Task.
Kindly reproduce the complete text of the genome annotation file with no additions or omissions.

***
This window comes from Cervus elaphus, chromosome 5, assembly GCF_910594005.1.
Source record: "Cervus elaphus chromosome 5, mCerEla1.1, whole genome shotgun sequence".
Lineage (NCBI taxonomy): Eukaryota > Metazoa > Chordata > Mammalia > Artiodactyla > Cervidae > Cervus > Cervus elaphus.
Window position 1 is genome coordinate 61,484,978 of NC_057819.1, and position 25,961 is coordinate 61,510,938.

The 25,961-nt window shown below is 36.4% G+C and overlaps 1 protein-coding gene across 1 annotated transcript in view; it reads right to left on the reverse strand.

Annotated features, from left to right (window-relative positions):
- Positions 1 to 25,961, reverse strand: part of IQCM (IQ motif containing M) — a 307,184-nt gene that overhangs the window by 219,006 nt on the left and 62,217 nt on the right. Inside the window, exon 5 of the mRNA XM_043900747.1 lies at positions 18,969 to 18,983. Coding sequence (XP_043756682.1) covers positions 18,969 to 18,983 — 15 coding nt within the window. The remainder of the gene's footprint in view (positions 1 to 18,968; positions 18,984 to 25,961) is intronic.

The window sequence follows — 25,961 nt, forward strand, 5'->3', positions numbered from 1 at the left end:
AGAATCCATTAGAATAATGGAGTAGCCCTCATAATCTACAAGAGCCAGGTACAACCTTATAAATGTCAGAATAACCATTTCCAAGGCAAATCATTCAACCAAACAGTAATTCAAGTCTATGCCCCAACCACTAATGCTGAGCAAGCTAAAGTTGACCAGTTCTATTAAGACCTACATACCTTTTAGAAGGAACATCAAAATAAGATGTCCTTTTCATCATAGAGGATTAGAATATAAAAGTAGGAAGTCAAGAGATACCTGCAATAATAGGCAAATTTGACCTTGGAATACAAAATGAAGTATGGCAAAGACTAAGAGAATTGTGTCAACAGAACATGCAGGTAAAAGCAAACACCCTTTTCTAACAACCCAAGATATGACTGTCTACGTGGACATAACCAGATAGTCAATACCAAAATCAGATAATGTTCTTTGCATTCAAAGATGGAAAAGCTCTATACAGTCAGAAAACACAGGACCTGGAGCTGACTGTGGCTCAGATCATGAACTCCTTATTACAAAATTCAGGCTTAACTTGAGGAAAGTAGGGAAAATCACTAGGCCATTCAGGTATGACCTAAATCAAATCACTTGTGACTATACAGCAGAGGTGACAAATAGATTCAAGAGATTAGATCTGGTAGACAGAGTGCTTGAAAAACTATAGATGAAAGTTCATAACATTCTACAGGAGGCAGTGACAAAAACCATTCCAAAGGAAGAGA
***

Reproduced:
This window comes from Cervus elaphus, chromosome 5, assembly GCF_910594005.1.
Source record: "Cervus elaphus chromosome 5, mCerEla1.1, whole genome shotgun sequence".
Lineage (NCBI taxonomy): Eukaryota > Metazoa > Chordata > Mammalia > Artiodactyla > Cervidae > Cervus > Cervus elaphus.
Window position 1 is genome coordinate 61,484,978 of NC_057819.1, and position 25,961 is coordinate 61,510,938.

The 25,961-nt window shown below is 36.4% G+C and overlaps 1 protein-coding gene across 1 annotated transcript in view; it reads right to left on the reverse strand.

Annotated features, from left to right (window-relative positions):
- Positions 1 to 25,961, reverse strand: part of IQCM (IQ motif containing M) — a 307,184-nt gene that overhangs the window by 219,006 nt on the left and 62,217 nt on the right. Inside the window, exon 5 of the mRNA XM_043900747.1 lies at positions 18,969 to 18,983. Coding sequence (XP_043756682.1) covers positions 18,969 to 18,983 — 15 coding nt within the window. The remainder of the gene's footprint in view (positions 1 to 18,968; positions 18,984 to 25,961) is intronic.

The window sequence follows — 25,961 nt, forward strand, 5'->3', positions numbered from 1 at the left end:
AGAATCCATTAGAATAATGGAGTAGCCCTCATAATCTACAAGAGCCAGGTACAACCTTATAAATGTCAGAATAACCATTTCCAAGGCAAATCATTCAACCAAACAGTAATTCAAGTCTATGCCCCAACCACTAATGCTGAGCAAGCTAAAGTTGACCAGTTCTATTAAGACCTACATACCTTTTAGAAGGAACATCAAAATAAGATGTCCTTTTCATCATAGAGGATTAGAATATAAAAGTAGGAAGTCAAGAGATACCTGCAATAATAGGCAAATTTGACCTTGGAATACAAAATGAAGTATGGCAAAGACTAAGAGAATTGTGTCAACAGAACATGCAGGTAAAAGCAAACACCCTTTTCTAACAACCCAAGATATGACTGTCTACGTGGACATAACCAGATAGTCAATACCAAAATCAGATAATGTTCTTTGCATTCAAAGATGGAAAAGCTCTATACAGTCAGAAAACACAGGACCTGGAGCTGACTGTGGCTCAGATCATGAACTCCTTATTACAAAATTCAGGCTTAACTTGAGGAAAGTAGGGAAAATCACTAGGCCATTCAGGTATGACCTAAATCAAATCACTTGTGACTATACAGCAGAGGTGACAAATAGATTCAAGAGATTAGATCTGGTAGACAGAGTGCTTGAAAAACTATAGATGAAAGTTCATAACATTCTACAGGAGGCAGTGACAAAAACCATTCCAAAGGAAGAGA